Friday, January 14, 2011

Lessons Learned from the Past Year

The ASTD Learning Circuits Blog (moderated by Tony Karrer) poses a monthly "Big Question" and asks learning professionals to share their insights on key topics. The Big Question for this past December was "What did you learn about learning in 2010?" Two of the contributions really resonated with me. Ryan Tracey's polemic against online courses and Jason McDonald's advocacy of slowing down for deeper learning hit home for me as I have been coming to similar insights myself lately.

Why Must So Much Learning Be Force Fed Via Courses?

Online courses must die! This is the deliberately provocative title of Ryan Tracey's submission to the Big Question conversation. His thesis, in a nutshell, is that not all eLearning in an organization needs to be experienced via courses. It is inefficient, not always effective, and wasteful of developers' and learners' time to have courses on every conceivable topic. Just because we have easy-to-use rapid course authoring tools for eLearning does not mean we have to use these in every instance. Most learning of simple content, processes or tasks can better be handled via easily-accessible job aids or focused learning objects/applets.

Tracey calls for the creation of Informal Learning Environments (ILEs), that are essentially searchable knowledge repositories of PDFs, audio clips, videos, slideshows, case studies, etc. Learners pull what they need from this repository as and when they need it, and also have access to experts and peers via blogs, wikis, discussion forums and social bookmarks.

Tracey also advocates for a separation of content (whether in the form of courses or other types of supports / resources) and assessment. His mantra is to "informalise learning, formalize assessment." The idea is that learners can access learning any way they choose, and, when ready, complete a formal assessment exercise to prove their competence in various areas.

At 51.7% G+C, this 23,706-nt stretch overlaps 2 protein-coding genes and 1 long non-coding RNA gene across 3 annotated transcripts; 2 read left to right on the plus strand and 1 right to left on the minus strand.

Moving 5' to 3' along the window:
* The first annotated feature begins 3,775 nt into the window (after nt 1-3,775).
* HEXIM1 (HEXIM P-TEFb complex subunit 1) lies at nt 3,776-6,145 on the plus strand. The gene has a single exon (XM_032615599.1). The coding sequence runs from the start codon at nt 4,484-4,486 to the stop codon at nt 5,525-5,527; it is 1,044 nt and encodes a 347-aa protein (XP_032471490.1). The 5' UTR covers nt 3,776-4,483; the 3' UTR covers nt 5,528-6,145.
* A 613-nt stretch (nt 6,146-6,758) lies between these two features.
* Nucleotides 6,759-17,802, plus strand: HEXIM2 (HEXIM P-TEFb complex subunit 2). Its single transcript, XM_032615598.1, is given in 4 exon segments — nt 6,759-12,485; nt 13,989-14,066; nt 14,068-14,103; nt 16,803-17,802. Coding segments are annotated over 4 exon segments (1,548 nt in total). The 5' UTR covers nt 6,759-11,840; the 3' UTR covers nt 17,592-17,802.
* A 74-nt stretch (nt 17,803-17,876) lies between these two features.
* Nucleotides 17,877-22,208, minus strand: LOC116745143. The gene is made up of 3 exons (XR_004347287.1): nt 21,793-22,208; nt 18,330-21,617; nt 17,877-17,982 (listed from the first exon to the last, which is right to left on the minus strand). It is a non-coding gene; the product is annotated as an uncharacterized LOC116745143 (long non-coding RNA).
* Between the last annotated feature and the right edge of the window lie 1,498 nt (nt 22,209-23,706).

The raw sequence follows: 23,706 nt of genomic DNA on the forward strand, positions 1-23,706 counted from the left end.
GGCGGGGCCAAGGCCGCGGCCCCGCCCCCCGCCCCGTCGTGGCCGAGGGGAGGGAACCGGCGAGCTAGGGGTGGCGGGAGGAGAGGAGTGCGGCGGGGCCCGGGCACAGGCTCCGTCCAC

Let's Slow Down

Jason McDonald's big insight in 2010 was that to accomplish any kind of deep and meaningful learning we need to slow down. Multi-tasking and being constantly hyper-connected via email, texting, tweeting, Skyping, Facebooking, etc., is not conducive to deep, reflective learning. Modern life has left us too scattered and our attention torn in 10 different directions. It is not surprising that we sometimes find it hard to internalize new learning (whether from a course or in the ways noted by Ryan Tracey above).

This is why McDonald urges everyone to try, every once in a while, to be consciously in the moment, and focused on one thing to try to fully comprehend it and to apply this learning in your life and/or work. The key is to tear yourself away from your laptop, Blackberry, iPad, iPhone, etc. once in a while and to think about one thing at one time. Go off to a quiet corner and read that book, research report, user manual, job aid, etc. Some of my best insights come to me when I am out walking, bike riding or cross-country skiing (sans Blackberry). I will subconsciously process something I learned earlier that day / week / month, and come up with a new way of looking at a particular challenge. The mind is clear and can work efficiently when off the "grid" for a bit.


So if you are a learner yourself, or organizing learning for others, remember that not all learning need come packaged in a course, and give yourself and your learners the space and time to process and internalize that learning.


Anonymous Anonymous said...

Cheers Rick, I'm glad you appreciated my post.

I hadn't read Jason McDonald's article, so thanks for drawing it to my attention!

1:20 AM  

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